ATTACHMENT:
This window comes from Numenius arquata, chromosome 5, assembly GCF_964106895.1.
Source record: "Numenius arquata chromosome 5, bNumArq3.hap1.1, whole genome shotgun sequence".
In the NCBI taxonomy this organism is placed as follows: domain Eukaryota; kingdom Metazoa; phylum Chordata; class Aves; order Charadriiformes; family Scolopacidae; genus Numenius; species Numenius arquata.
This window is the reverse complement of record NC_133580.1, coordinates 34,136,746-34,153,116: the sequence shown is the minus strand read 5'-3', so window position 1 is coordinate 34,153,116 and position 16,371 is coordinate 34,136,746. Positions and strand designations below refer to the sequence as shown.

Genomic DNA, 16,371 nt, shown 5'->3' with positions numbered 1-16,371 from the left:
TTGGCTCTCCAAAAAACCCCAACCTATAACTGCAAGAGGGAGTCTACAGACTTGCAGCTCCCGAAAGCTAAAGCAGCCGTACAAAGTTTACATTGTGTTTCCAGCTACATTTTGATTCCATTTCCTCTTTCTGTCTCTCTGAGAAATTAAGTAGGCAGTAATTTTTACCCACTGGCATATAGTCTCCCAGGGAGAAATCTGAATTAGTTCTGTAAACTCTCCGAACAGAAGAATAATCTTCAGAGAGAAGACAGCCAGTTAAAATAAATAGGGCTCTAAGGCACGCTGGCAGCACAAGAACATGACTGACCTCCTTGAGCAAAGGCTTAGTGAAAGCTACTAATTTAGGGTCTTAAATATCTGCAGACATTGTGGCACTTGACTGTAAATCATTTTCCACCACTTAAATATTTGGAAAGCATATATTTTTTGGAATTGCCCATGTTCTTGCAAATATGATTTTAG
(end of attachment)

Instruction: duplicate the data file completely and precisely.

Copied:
This window comes from Numenius arquata, chromosome 5, assembly GCF_964106895.1.
Source record: "Numenius arquata chromosome 5, bNumArq3.hap1.1, whole genome shotgun sequence".
In the NCBI taxonomy this organism is placed as follows: domain Eukaryota; kingdom Metazoa; phylum Chordata; class Aves; order Charadriiformes; family Scolopacidae; genus Numenius; species Numenius arquata.
This window is the reverse complement of record NC_133580.1, coordinates 34,136,746-34,153,116: the sequence shown is the minus strand read 5'-3', so window position 1 is coordinate 34,153,116 and position 16,371 is coordinate 34,136,746. Positions and strand designations below refer to the sequence as shown.

Genomic DNA, 16,371 nt, shown 5'->3' with positions numbered 1-16,371 from the left:
TTGGCTCTCCAAAAAACCCCAACCTATAACTGCAAGAGGGAGTCTACAGACTTGCAGCTCCCGAAAGCTAAAGCAGCCGTACAAAGTTTACATTGTGTTTCCAGCTACATTTTGATTCCATTTCCTCTTTCTGTCTCTCTGAGAAATTAAGTAGGCAGTAATTTTTACCCACTGGCATATAGTCTCCCAGGGAGAAATCTGAATTAGTTCTGTAAACTCTCCGAACAGAAGAATAATCTTCAGAGAGAAGACAGCCAGTTAAAATAAATAGGGCTCTAAGGCACGCTGGCAGCACAAGAACATGACTGACCTCCTTGAGCAAAGGCTTAGTGAAAGCTACTAATTTAGGGTCTTAAATATCTGCAGACATTGTGGCACTTGACTGTAAATCATTTTCCACCACTTAAATATTTGGAAAGCATATATTTTTTGGAATTGCCCATGTTCTTGCAAATATGATTTTAG